clang supports -Weverything which simply enables all warnings. gcc should introduce an equivalent option.
(In reply to Sverd Johnsen from comment #0)
> clang supports -Weverything which simply enables all warnings. gcc should
> introduce an equivalent option.
No it shouldn't.
This is a dup of an existing bug, but basically most clang devs I've spoken to say -Weverything is a bad idea, it exists only for testing/debugging clang itself and for an IDE to query all the available warning flags programmatically, and is not a feature we should copy.
Do not want.
It's PR31573 and its duplicate.
*** This bug has been marked as a duplicate of bug 31573 ***
As a Clang user, -Weverything allowed me to remove terrible bugs that would not crop up with -Wall -Wextra -Wfew-other-common-warnings.
For instance GCC 6 brings in many new warnings it seems. Well, it is a pity to have to go through the manual to find the new warnings and enable them by hand (very few people will actually do this, while it could certainly make some bugs appear. Maybe it could prevent the next Heartbleed ?).
In my experience, options like -Weverything tend to be too noisy to be generally useful for projects of non-trivial size.
At the same time, I would find an option like -Weverything quite useful when debugging GCC's support for diagnostics. I use -Wall -Wextra -Wpedantic but there are some warnings that aren't enabled even with these three. That said, if -Weverything were to be provided, it wouldn't be able to enable every single diagnostic because some are mutually exclusive (for example, the -Wabi=version warnings for distinct ABI versions). It also wouldn't be guaranteed to enable diagnostics controlled by non-warning options. But I wouldn't view these limitations as reasons not to provide such a feature. Many other popular compilers besides Clang provide it. Below are examples of a few other implementations that do:
EDG eccp has --remarks to enable informational diagnostics that are normally disabled.
HP aCC has +w that if memory serves enables all warnings (including EDG remarks, since aCC uses the EDG front end).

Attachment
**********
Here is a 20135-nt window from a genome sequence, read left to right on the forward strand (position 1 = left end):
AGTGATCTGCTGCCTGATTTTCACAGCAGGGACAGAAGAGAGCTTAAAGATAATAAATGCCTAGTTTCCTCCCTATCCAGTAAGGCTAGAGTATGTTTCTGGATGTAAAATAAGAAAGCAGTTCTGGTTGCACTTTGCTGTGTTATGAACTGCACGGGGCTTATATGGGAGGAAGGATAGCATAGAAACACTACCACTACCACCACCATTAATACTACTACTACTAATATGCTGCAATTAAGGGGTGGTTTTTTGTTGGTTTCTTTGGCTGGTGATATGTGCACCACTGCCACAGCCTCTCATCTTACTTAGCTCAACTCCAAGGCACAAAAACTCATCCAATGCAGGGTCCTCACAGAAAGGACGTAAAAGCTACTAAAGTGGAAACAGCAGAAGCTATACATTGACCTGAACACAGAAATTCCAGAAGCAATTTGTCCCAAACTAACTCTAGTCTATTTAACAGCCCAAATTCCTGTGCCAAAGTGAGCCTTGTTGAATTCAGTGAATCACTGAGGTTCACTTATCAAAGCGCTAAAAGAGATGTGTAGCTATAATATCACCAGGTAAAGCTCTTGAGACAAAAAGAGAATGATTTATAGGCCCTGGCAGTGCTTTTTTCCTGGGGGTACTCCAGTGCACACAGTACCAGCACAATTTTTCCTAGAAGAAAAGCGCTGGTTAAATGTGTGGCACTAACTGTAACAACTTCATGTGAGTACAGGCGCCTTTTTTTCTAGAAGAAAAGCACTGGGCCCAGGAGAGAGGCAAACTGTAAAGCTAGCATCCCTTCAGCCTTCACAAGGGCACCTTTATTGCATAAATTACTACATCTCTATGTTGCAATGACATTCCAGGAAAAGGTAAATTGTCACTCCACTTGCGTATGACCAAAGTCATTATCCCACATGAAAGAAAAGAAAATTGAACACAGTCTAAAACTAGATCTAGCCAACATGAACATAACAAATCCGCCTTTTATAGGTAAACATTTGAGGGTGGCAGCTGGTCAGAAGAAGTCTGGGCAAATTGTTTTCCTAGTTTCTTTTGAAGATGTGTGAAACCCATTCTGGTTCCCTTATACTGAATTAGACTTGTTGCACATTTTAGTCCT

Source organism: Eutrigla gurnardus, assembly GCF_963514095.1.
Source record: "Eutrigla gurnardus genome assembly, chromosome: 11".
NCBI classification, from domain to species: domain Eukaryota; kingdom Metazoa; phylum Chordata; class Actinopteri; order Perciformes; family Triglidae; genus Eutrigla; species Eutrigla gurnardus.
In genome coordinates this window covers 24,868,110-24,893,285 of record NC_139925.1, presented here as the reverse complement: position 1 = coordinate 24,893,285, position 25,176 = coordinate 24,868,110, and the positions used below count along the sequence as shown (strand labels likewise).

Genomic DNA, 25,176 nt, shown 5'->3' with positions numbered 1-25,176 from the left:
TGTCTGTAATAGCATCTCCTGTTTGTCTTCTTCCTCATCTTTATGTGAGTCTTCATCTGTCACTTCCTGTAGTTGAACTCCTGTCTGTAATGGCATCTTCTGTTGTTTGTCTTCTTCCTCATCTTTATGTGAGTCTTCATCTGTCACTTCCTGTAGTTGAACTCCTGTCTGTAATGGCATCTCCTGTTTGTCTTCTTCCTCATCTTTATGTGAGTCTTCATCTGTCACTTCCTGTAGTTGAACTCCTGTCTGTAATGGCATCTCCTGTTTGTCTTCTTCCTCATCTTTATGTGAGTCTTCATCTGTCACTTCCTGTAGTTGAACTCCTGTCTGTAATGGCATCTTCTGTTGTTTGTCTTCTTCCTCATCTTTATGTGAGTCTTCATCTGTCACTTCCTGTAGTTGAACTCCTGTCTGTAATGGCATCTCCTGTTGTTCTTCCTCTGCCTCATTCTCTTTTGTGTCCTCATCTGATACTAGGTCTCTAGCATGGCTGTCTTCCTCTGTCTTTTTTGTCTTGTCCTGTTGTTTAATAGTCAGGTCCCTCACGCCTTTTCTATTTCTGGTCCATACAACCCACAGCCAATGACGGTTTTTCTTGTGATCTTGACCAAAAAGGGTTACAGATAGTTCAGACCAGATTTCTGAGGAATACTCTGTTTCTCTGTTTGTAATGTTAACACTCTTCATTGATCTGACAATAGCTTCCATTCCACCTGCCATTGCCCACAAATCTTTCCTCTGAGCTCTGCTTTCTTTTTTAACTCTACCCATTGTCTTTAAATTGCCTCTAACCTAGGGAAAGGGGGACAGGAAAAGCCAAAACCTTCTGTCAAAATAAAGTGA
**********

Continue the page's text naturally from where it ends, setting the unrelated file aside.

IBM XLC/C++ has -qinfo=all.
Intel ICC has a -diag-enable= option similar to XLC/C++ -qinfo= (ICC also uses the EDG front end but has many more diagnostics).
Oracle CC has the -erroff=%none option that (IIRC) enables all warnings.
Microsoft Visual C++ has /Wall that's documented to enable all diagnostic.
> In my experience, options like -Weverything tend to be too noisy to be generally useful for projects of non-trivial size.
It's always possible to run -Weverything -Wno-foo -Wno-bar to remove unwanted warnings. It's a bit more work upfront, but will bring benefits at each compiler update. Generally speaking, I'd say that there are more "useful" than "useless" warnings, hence it's less work to disable the useless ones, than to enable the useful ones.
One idea I had for allowing while discouraging use of -Weverything would be for it to always print at least 1 warning from itself ("Warning: Don't use -Weverything [-Weverything]") in addition to all the other warnings that it enables. That way people would be less tempted to try to use it with -Werror.
(In reply to Jean-Michaël Celerier from comment #3)
> As a Clang user, -Weverything allowed me to remove terrible bugs that would
> not crop up with -Wall -Wextra -Wfew-other-common-warnings.
> For instance GCC 6 brings in many new warnings it seems. Well, it is a pity
> to have to go through the manual to find the new warnings and enable them by
> hand (very few people will actually do this, while it could certainly make
> some bugs appear. Maybe it could prevent the next Heartbleed ?).
We should just move these new warnings under -Wall or -Wextra instead. See bug 87656